The site is on private property about 7.5 miles east of Pearce, AZ.
A FINE KETTLE OF FISH
LT Britton Davis graduated from West Point in the summer of 1881. In May of 1882 Geronimo was on the rampage in Mexico and needed more fighting men. He kidnapped them from among Loco’s band living peaceably near Camp Goodwin. In due course Geronimo surrendered to General Crook in Mexico and the hostiles were taken in three groups back to the San Carlos Agency. Lt Davis was charged with the responsibility for escorting the hostiles from the border up through Sulphur Springs Valley to the reservation. The first two groups had only a few ponies and were able to travel quickly enough to avoid trouble. Several weeks had passed before Geronimo’s group reached the border. When they finally arrived they had a herd of 350 cattle stolen in Mexico. With those cattle they could not travel quickly. Sulphur Springs offered a reliable and abundant supply of water and when Lt Davis arrived there with Geronimo he found the Deputy U.S. Marshal for the Southern District of Arizona waiting for him along with the Customs Inspector from Nogales. The marshal was there to arrest Geronimo for depredations committed in Arizona and the customs inspector was there to confiscate the contraband herd of cattle. The situation for LT Davis was a fine kettle of fish. He could not comply with the federal officers without violation of his orders from General Crook. He could not comply with his orders from Crook without being subject to arrest by the marshal. The marshal had taken the precaution of deputizing Davis into his posse. Luckily Davis had a West Point pal at Fort Bowie, named J.Y.F. Blake - class of 1880, who was on his way over for an overnight visit. Blake had with him a quart of Scotch whisky. As the evening wore on it was the marshal and the inspector who drained that bottle and before long they were both blissfully snoring the lazy night away. In the morning when they woke up Davis was patiently waiting for them on an overturned ration box, Geronimo and his pals, all of the cattle, LT Blake, the escort, and the pack train were all gone and miles away from any possible pursuit. The photo shows the area around Sulphur Springs. The ranch in the background is where the incident happened. In 1887 there was a major earthquake in Mexico that caused Sulphur Springs to go dry. Davis was a fine officer. He resigned his commission in 1886. When the Apache Wars ended there was not much for him to do in the Army.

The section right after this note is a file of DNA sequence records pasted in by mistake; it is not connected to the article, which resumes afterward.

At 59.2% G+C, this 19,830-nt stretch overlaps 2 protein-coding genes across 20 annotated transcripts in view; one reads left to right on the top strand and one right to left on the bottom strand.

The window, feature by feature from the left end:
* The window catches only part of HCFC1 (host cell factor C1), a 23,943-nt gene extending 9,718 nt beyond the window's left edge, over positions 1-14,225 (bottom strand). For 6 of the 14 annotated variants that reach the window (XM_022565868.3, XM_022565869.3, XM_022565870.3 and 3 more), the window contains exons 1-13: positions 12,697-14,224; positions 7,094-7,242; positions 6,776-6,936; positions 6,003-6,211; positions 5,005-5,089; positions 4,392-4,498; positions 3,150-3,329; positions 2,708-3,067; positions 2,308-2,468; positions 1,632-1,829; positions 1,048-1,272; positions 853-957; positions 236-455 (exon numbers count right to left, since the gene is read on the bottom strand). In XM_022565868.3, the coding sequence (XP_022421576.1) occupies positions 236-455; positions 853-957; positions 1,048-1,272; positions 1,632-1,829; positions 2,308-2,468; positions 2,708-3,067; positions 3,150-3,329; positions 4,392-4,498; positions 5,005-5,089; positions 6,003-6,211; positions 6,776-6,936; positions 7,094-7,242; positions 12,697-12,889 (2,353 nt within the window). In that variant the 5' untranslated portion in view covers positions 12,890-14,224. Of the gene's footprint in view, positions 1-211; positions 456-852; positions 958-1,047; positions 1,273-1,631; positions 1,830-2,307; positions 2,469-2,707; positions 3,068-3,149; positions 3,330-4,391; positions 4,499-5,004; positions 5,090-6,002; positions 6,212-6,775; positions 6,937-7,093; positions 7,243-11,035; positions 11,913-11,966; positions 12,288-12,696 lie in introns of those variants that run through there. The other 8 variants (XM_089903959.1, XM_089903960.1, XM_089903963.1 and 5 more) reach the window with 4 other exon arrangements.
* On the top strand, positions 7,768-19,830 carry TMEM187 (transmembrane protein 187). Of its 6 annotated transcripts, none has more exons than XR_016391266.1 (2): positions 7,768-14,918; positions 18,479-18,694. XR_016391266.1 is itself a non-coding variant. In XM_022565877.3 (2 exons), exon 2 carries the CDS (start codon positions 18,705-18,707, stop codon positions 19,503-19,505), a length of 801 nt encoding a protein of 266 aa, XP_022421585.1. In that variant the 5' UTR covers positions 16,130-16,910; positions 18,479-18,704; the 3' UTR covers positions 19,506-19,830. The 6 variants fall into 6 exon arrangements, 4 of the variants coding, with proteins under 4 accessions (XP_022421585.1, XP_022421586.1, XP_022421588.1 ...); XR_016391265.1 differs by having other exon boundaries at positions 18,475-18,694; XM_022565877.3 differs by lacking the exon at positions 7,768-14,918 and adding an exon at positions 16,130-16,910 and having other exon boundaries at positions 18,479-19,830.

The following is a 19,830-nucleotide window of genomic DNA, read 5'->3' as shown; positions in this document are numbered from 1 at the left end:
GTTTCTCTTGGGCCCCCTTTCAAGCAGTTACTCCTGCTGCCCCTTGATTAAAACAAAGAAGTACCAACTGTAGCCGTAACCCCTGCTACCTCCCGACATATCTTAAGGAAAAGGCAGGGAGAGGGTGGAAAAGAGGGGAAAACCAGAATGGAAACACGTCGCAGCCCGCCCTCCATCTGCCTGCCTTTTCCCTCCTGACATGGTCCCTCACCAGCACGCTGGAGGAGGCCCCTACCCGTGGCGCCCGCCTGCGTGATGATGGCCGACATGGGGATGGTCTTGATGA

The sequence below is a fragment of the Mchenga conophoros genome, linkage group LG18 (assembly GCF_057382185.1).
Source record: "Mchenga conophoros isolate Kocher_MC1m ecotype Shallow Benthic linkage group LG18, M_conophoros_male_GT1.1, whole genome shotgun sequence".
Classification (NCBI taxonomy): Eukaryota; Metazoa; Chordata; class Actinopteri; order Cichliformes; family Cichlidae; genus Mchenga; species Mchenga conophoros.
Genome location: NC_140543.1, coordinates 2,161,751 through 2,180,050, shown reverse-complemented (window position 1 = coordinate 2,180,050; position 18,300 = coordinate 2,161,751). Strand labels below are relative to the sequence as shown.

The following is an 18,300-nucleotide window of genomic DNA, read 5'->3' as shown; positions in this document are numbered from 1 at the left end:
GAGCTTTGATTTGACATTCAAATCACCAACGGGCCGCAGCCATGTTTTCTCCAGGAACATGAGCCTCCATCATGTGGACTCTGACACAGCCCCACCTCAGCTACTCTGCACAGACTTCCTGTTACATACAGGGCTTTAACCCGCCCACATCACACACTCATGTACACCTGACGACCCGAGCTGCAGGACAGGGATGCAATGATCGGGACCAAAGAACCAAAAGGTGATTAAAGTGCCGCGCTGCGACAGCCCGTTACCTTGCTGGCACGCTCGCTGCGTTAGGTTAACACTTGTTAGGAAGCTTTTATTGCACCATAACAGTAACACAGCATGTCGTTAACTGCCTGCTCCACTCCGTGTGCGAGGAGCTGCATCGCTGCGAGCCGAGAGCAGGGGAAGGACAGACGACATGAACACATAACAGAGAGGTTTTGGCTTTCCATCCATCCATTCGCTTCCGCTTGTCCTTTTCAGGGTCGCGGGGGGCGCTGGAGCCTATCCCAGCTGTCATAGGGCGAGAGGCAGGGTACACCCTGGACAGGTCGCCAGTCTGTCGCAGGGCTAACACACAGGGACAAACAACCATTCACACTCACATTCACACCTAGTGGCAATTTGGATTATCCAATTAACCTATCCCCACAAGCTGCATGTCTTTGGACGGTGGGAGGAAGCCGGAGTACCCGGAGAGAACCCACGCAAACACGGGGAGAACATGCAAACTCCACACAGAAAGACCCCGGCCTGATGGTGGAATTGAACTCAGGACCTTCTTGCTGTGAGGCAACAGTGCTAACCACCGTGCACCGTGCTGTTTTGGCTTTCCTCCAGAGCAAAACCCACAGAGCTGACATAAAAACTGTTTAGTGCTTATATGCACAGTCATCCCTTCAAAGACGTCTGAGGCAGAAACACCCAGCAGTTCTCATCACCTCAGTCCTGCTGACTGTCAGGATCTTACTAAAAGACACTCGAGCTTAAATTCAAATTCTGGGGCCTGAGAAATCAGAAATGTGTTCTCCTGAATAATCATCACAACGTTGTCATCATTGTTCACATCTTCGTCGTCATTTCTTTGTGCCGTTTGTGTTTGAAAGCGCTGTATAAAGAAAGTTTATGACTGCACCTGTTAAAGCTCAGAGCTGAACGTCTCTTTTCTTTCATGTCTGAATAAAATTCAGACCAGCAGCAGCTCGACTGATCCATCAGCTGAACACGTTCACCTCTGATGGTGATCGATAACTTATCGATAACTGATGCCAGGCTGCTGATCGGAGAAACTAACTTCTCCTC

When I retired a few years back my little bride insisted that I find something to do so that I would not get underfoot in such a way that it might bring about marital discord. I am all for that. Leukemia is a piece of butterscotch pie compared to marital discord. Anyway I have bought a camera and a laptop and have set off to locate sites that are of interest to me. I take pictures at those sites and write short little stories about what took place there. My cousin, Bill, has encouraged me to start a blog, whatever that is, so that I can share my adventures. Next summer, 2013 will be th... full info